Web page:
It may seem obvious to many that accurate pricing makes for a quicker sale, but now Andrews has data to back this up.
The agency looked at sales figures for its 54-strong branch network between January and June and found that 70% of completions have either closely met or exceeded the asking price.
The analysis found that a small difference between asking and selling price of 5% or less will see a sale secured within 69 days, whereas a difference of up to 10% results in a property remaining on the market for an additional 49 days, so 118 days in total.
This of course begs the question whether Andrews agents are overvaluing the remaining 30% of properties that didn’t match the asking price in the research.
A spokesperson said: “Andrews would argue that they always strive to value accurately. Hence the statistics being as positive as they are.
“Of course, there are times when circumstances, or sellers, impact the outcome in such way as the selling price drops.
“The fact though that their speed of sale at or near valuation is positive vis-a-vis the average suggests they’re accurately pricing more often than not.”
David Westgate, group chief executive for Andrews, added: “Media reports which focus on vendors reducing the asking price of their property are often tales of an inaccurate valuation in the first place.
“Simply, a well-priced property will sell fastest. We’ve seen in the first six months of this year that properties which sold either at, or above, the asking price spent just 49 days on the market which compares favourably with the industry average of 96 days.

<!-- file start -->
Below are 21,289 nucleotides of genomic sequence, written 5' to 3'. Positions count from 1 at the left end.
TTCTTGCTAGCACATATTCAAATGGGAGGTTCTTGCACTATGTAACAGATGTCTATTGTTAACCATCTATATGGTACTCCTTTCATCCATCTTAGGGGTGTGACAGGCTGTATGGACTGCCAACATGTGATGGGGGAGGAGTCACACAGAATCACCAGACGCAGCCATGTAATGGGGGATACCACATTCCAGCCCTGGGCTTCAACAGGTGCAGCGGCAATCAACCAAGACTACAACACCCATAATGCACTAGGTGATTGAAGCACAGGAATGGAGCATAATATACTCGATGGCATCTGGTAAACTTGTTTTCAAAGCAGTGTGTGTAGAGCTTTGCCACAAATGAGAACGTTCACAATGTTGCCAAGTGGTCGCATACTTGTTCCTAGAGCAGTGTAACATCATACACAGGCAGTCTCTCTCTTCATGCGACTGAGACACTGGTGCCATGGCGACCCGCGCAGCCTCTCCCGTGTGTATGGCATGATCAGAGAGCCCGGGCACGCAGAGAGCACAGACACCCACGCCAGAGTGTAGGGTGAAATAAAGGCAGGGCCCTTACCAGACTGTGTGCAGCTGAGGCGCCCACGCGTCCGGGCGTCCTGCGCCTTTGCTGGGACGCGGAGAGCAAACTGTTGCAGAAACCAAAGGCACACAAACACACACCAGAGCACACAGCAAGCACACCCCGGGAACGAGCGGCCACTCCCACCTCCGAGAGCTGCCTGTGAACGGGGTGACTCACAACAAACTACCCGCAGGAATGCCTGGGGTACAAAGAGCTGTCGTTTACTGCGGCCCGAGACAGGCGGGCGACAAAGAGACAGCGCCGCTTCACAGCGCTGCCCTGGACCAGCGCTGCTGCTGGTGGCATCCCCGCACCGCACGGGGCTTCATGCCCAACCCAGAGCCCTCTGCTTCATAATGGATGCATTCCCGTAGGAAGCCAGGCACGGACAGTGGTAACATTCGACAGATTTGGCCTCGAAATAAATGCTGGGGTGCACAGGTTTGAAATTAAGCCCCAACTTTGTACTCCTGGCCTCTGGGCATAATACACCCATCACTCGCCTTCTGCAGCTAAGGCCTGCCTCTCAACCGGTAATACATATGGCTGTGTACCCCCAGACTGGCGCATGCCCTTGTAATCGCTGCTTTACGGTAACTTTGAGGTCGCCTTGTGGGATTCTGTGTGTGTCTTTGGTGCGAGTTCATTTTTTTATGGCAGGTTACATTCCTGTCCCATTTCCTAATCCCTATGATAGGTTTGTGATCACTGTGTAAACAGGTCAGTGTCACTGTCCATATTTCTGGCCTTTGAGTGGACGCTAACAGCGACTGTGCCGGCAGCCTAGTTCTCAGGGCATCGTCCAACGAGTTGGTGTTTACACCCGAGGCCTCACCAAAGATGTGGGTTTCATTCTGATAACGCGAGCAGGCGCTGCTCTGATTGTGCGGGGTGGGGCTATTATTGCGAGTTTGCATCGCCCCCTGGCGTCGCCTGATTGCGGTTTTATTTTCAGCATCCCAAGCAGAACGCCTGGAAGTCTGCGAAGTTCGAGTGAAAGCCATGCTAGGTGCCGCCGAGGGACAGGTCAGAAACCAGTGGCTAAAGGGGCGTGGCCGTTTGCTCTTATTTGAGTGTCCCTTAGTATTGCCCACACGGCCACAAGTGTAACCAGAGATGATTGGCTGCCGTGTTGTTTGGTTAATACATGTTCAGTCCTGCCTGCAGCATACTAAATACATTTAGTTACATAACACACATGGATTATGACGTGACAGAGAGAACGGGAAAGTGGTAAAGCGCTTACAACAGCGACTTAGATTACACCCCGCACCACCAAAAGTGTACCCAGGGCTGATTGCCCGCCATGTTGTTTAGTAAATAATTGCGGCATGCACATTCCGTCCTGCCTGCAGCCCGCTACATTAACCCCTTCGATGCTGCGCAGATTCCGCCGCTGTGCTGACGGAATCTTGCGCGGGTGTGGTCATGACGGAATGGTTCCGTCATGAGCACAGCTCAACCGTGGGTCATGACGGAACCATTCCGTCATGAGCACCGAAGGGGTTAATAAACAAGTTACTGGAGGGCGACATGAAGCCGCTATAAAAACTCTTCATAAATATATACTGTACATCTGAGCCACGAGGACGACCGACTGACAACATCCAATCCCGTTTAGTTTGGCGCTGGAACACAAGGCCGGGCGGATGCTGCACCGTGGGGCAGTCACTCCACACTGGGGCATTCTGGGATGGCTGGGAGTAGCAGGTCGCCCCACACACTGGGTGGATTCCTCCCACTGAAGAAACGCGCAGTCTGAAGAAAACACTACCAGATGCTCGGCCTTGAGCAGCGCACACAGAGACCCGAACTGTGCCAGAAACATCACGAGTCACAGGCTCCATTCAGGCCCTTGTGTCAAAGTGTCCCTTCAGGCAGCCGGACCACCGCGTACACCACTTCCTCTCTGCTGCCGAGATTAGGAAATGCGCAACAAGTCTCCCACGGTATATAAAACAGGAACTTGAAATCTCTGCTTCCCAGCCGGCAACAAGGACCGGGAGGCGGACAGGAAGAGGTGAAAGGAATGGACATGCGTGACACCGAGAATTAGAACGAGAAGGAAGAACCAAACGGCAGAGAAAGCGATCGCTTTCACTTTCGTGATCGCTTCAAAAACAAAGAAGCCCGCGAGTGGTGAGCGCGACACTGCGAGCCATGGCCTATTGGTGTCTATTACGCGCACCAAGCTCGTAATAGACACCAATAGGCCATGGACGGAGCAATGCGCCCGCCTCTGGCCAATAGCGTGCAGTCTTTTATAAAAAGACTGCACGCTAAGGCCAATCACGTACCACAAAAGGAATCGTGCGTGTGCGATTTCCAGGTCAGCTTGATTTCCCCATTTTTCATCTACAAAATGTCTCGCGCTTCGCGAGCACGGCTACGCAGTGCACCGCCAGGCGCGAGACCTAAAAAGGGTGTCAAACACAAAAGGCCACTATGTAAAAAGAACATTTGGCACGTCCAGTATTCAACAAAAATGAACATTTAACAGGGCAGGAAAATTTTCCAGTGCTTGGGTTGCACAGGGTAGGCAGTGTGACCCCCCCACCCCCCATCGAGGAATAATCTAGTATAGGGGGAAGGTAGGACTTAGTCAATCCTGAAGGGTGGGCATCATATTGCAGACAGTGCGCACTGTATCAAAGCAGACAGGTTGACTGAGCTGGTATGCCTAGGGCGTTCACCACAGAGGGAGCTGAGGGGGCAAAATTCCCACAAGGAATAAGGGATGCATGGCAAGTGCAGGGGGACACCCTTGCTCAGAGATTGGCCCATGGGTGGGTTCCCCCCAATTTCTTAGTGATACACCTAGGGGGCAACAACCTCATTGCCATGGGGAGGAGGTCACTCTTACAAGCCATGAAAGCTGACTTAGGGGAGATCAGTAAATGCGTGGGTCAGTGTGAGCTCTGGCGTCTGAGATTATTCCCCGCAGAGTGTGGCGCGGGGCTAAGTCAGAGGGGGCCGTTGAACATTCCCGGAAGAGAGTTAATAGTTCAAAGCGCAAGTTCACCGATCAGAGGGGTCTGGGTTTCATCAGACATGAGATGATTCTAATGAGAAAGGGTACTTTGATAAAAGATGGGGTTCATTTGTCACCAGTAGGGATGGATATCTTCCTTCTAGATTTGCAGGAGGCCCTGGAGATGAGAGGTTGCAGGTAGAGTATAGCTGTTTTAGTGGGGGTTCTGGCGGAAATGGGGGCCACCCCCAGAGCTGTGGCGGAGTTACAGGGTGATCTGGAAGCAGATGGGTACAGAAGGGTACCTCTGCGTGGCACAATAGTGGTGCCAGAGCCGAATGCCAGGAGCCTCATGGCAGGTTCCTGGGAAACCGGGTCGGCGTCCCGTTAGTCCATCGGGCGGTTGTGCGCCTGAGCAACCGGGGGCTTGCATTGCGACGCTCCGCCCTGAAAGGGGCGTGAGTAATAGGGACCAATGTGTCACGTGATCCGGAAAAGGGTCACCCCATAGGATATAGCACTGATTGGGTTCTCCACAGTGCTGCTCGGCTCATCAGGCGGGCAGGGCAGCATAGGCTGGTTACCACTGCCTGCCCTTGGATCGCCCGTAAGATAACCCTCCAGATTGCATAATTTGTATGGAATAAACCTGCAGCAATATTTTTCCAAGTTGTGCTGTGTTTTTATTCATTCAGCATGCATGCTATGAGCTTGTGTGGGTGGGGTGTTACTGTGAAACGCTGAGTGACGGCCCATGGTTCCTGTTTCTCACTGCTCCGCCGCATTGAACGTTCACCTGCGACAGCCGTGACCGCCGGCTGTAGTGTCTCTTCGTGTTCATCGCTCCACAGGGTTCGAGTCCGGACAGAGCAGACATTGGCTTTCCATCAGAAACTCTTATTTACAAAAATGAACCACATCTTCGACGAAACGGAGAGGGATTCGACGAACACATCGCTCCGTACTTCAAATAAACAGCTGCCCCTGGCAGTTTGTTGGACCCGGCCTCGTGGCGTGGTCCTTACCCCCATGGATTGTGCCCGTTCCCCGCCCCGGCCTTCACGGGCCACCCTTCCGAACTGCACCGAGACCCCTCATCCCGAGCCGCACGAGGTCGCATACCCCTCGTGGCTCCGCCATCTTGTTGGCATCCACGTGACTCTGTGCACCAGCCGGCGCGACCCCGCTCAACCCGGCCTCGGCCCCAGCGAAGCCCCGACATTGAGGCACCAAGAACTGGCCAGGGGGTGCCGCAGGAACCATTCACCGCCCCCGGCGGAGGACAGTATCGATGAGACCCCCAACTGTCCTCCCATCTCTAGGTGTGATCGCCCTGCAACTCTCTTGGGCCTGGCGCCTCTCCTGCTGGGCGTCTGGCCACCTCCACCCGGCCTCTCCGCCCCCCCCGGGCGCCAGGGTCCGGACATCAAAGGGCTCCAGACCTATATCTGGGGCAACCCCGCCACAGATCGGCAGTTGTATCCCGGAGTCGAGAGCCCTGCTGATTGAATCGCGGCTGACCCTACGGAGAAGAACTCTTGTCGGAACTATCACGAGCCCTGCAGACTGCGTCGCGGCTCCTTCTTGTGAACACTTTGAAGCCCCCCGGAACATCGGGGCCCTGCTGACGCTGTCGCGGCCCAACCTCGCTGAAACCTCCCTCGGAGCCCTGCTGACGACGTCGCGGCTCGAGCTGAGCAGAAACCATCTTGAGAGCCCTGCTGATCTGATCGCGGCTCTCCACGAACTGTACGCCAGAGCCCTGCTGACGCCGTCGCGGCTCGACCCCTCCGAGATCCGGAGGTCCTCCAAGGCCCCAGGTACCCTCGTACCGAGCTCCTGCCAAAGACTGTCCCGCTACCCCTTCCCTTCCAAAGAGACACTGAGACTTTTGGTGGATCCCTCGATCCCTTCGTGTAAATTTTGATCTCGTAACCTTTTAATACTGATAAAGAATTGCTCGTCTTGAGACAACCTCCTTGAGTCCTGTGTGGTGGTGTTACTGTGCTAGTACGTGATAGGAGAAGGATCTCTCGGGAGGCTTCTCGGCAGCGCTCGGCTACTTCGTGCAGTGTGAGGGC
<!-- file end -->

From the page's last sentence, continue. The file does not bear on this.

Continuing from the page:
“A smart combination of an accurate initial valuation and hands-on marketing by agents with genuine local knowledge is vital to securing a swift sale in what remains a challenging market.”
Westgate said agents needed to manage vendor expectations.
He said: “Unfortunately there remains a significant percentage of agents prepared to provide a high valuation simply to secure the listing.
“When this is coupled with a vendor flattered by the news that their home is worth a seemingly favourable amount, the property is placed on the market with unrealistic expectations and consequently hangs around for longer and sells for less.
“Of course, these figures don’t provide a foolproof recipe for sales success, and recent shifts in the market mean that a certain level of haggling is almost the norm in many cases.
“This data does, however, suggest that accurate pricing isn’t yet standard across the industry and it’s this that’s to blame for such high levels of price reductions.”